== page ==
Newsflash: Options to watch soccer on television in the United States are seriously impressive.
Ok, that may not be a revelation for those who have been paying attention, but it's worth observing, to be sure. In the past week alone, I've watched full or partial games from MLS, USL, NASL, Liga MX, the Premier League, the Bundesliga, Ligue 1, the English Championship, Brazilian Serie A, the Argentine Primera, the CONCACAF Champions League and the UEFA Champions League. Whew.
Given the proper TV packages (and a DVR), streaming options, available screens, and time, one could conceivably watch new soccer all day, every day.
And this time of year is among the most exciting, with the American leagues in full swing and the big European leagues getting underway, so the enthusiasm and options available are stunning.
Of course, to some extent all of this is dependent on the options available to you. It's a "If you haven't seen it, it's new to you" phenomenon. In my case, I moved this summer, and my new cable company had a few new channels on my package, so the novelty of watching some of these competitions is fresh. I know many MLS fans, for example, continue to complain about the lack of availability of UniMas, much less Univision Deportes, on their cable packages, meaning they can't watch MLS games once a week. Living in Southern California, the former channel is compulsory for everyone on cable, the latter is easy to pick up.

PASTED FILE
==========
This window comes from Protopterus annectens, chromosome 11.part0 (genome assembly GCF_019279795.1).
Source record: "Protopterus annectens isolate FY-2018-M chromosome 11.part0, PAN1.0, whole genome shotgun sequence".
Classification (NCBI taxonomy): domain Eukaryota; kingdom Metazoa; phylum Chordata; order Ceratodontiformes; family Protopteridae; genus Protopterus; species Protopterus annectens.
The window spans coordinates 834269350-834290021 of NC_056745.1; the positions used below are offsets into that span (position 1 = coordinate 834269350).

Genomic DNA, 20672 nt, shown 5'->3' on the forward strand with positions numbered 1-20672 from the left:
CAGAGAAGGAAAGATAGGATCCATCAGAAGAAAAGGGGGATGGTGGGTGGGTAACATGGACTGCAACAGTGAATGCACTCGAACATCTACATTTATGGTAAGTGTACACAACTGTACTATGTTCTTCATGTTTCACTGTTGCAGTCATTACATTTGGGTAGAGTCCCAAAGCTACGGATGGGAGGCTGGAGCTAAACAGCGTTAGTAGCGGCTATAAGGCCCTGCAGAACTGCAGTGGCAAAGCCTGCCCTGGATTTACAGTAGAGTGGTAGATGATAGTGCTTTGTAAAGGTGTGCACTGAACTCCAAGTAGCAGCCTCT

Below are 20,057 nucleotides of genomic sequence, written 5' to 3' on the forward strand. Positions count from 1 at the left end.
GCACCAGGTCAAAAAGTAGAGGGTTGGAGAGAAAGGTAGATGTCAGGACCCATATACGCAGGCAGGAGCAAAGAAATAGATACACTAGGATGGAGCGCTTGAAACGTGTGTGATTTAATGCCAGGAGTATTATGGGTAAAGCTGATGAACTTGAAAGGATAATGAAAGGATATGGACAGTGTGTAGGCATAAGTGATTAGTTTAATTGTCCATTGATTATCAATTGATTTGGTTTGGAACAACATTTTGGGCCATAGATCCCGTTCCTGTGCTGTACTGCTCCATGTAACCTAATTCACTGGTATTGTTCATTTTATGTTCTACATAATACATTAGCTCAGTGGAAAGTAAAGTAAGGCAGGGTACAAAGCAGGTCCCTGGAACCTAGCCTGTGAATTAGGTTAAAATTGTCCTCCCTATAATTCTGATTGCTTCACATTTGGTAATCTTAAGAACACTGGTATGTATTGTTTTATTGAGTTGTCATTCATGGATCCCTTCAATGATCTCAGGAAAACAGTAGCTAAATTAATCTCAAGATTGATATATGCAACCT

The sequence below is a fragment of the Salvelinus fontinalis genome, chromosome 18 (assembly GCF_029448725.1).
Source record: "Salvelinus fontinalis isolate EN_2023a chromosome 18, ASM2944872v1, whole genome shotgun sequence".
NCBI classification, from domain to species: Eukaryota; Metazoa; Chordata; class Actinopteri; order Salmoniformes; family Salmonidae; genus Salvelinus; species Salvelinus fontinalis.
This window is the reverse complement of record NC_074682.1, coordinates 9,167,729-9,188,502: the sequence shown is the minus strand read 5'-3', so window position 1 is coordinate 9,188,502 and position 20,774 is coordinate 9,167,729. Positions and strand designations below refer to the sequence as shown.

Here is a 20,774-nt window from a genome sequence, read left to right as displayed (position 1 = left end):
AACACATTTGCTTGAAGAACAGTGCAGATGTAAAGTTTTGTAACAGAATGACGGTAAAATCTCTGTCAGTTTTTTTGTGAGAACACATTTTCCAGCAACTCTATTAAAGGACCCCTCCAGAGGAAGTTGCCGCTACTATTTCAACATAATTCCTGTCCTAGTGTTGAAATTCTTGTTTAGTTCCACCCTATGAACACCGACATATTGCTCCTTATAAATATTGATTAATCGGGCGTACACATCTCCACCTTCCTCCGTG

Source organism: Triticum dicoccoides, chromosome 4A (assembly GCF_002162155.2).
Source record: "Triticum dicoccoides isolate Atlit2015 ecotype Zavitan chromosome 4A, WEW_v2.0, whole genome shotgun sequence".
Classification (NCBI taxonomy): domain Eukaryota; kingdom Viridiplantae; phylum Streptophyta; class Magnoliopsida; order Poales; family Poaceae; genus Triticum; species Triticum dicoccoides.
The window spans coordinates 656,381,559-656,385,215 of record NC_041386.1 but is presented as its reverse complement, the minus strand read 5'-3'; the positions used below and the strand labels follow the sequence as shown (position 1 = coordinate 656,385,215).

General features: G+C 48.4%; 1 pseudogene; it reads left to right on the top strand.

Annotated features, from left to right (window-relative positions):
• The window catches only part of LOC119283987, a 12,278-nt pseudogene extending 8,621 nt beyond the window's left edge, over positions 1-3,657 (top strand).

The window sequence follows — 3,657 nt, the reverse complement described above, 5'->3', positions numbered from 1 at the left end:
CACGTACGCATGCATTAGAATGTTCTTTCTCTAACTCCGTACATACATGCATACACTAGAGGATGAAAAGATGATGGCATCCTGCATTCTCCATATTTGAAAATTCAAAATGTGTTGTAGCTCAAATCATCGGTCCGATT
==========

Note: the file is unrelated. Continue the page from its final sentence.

On busy weeks, of course I won't be able to watch all of the soccer available to me -- I can't even do that now. And maybe the trend of "cord cutters" who don't have cable at all, while all the rage in think pieces in recent years (I'd like to point out that in the past, like when I was growing up without any cable TV in my household, those without cable were merely called "poor people") are losing out on much of the bounty of soccer availability. Yes, some leagues are still available -- MLS (with an MLS Live subscription), USL (free over YouTube, the ultimate cord cutter's friend), NWSL (also on YouTube for most games), secondary pay streaming services, and of course illegal streams.
Just five years ago, the options in the U.S. on TV (and overall, frankly) were basically Fox Soccer Channel, the Spanish channels playing the Mexican Primera, and going to that one bar or your one friend's house who had the super-deluxe cable package with GolTV and/or a satellite dish with random international channels. Today it's still stunning to realize we can catch the Premier League on NBC networks, the Bundesliga on Fox channels, and soccer from all over Latin America, Europe and even Australia fairly easily.
The bounty of options available to American fans is impressive. We all have to prioritize a few teams or leagues because we can't be couch potato shut-ins who watch soccer every waking moment (though I daydream about that every now and then). But the ultimate sign that soccer's popularity is exploding in this country is the ready availability of games and ancillary coverage.
This is not an argument to turn your backs on local soccer and reject going to the stadiums when you can. But sometimes, you want to watch soccer at 7 am on a Saturday, or 8 pm on a Thursday, and getting a taste of what's happening in the Europa League, or the Copa Sudamericana is fun. What a world we live in, truly.
What do you think? Leave a comment below!